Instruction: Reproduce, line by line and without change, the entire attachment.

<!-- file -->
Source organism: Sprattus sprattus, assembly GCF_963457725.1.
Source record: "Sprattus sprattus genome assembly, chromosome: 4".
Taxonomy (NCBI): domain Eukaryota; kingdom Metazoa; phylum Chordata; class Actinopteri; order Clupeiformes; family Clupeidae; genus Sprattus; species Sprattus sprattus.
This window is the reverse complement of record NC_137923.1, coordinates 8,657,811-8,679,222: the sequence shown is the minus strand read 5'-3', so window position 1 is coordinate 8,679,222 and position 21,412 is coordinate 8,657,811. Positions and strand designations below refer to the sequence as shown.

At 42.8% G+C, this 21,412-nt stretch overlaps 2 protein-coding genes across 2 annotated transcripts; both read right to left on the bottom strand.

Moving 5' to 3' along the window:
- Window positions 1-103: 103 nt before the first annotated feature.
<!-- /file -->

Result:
Source organism: Sprattus sprattus, assembly GCF_963457725.1.
Source record: "Sprattus sprattus genome assembly, chromosome: 4".
Taxonomy (NCBI): domain Eukaryota; kingdom Metazoa; phylum Chordata; class Actinopteri; order Clupeiformes; family Clupeidae; genus Sprattus; species Sprattus sprattus.
This window is the reverse complement of record NC_137923.1, coordinates 8,657,811-8,679,222: the sequence shown is the minus strand read 5'-3', so window position 1 is coordinate 8,679,222 and position 21,412 is coordinate 8,657,811. Positions and strand designations below refer to the sequence as shown.

At 42.8% G+C, this 21,412-nt stretch overlaps 2 protein-coding genes across 2 annotated transcripts; both read right to left on the bottom strand.

Moving 5' to 3' along the window:
- Window positions 1-103: 103 nt before the first annotated feature.